As a freelancer, I often find myself balancing my will to watch Netflix with my intention to write. As a coping mechanism, I book working dates with fellow writers or educators (educators *always* have work to do). We strand ourselves somewhere, and it’s usually productive. Right now, I collaborate with an assistant principal (a former mentee), a teacher (my best friend), and a social worker/writer (my husband). Today began in a very familiar way. My husband’s been having trouble working on one of his projects, and I offered a day in parallel play, writing alongside him at whatever venue he selected.
Enter the problem. The venue.
We need a place that’s not too loud (for me), with internet access (for him), and electrical outlets and indoor table space (for both). I’d rather not drive, and if he drives, we need more than two-hour parking. We need a place open to all day write-ins. After about an hour, we decided to wade across the street to the neighborhood coffee shop where he’s a fixture and I’m familiar.
The whole thing’s a hassle. I do have an “office” at home: a folding card table, some cork board (no longer usable, because one of my cat loves pushpins), this laptop. I can dream of something fancier, a cute corner with trifles and shelves, scattered projects and low lighting. But I know it wouldn’t last. My apartment’s small. Things don’t stay where I put them.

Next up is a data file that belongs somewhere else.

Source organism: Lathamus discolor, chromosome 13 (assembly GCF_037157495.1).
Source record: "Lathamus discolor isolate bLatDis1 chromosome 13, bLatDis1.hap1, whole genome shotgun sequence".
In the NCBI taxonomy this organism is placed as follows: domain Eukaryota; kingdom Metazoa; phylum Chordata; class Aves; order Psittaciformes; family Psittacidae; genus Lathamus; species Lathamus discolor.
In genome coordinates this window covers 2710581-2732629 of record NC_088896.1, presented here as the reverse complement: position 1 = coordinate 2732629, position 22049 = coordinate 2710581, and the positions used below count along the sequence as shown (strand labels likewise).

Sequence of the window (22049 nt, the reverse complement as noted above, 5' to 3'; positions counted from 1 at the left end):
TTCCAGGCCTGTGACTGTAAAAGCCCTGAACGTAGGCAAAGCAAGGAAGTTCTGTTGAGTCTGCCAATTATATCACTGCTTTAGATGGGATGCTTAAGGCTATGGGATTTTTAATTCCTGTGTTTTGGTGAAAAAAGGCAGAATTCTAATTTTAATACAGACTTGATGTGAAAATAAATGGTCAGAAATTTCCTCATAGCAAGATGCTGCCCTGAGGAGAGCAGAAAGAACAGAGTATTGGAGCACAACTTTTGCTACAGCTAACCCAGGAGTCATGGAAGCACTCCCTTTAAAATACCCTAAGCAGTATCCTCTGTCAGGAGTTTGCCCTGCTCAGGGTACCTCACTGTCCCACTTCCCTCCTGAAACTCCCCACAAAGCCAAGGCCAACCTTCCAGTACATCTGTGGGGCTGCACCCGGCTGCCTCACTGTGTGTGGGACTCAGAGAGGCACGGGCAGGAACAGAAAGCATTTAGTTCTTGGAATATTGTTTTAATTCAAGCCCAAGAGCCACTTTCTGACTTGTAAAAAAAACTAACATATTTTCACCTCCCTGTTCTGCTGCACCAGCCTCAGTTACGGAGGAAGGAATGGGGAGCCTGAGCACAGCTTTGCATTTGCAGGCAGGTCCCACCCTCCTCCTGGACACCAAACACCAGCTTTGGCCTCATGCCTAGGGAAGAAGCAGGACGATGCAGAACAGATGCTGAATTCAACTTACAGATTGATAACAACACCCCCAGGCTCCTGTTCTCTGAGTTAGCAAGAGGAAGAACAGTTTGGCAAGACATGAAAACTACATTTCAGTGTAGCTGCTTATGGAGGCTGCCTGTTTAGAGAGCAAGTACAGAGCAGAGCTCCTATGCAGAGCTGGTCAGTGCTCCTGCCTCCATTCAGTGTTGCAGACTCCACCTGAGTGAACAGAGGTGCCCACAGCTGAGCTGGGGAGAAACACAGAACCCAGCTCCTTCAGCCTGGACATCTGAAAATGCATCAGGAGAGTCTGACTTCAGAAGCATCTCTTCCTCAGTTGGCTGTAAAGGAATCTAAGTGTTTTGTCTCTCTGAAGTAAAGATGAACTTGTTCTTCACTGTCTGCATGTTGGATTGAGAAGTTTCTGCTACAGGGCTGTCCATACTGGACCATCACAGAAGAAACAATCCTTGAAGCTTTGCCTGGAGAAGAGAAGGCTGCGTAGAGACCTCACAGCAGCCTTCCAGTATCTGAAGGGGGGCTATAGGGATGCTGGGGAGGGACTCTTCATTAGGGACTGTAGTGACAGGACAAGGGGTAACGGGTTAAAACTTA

I was somewhat stunned by the video of a peer’s writing space. An excess of luxury I could only wish for, and certainly beyond the scope of my life. I know there are places in this city where people rent a shared office space, and I’ve been tempted. But the cost, and travel distance, are prohibitive. If I were offered one for free (or say $5 a month!) and two blocks away, I’d take it. Otherwise, it would be a waste of money. I won’t even go to yoga classes if I have to drive to them. Trust that I won’t choose get in the car on the daily to go sit at a desk and type. Even a really pretty desk.
But I *love* residencies. There is little I dream of more than a writerly escape. I have gone away to write a couple of times in my life, and am always delighted with the results. I spend days digging deep into me and return with a batch of raw writing that will need years of cultivating. It’s like a chiropractic adjustment that fits the soul back to the skin. And I love to be in that shared hallucination that occurs when a bunch of artists live together. Nothing finer. The appeal of a monastic life.
In November, I took a week and drove up the coast, stopping several times in both directions. I camped alone. I spent time with soul loves who’d moved away. I watched the ocean. I walked in the rain. It was hard on my husband, who just wanted me home. And so hard on me when I had to get back to the day-to-day. Like that space just short of lucid dreaming where you know you just saw something, read something, but it refuses you. But it’s all I wish for.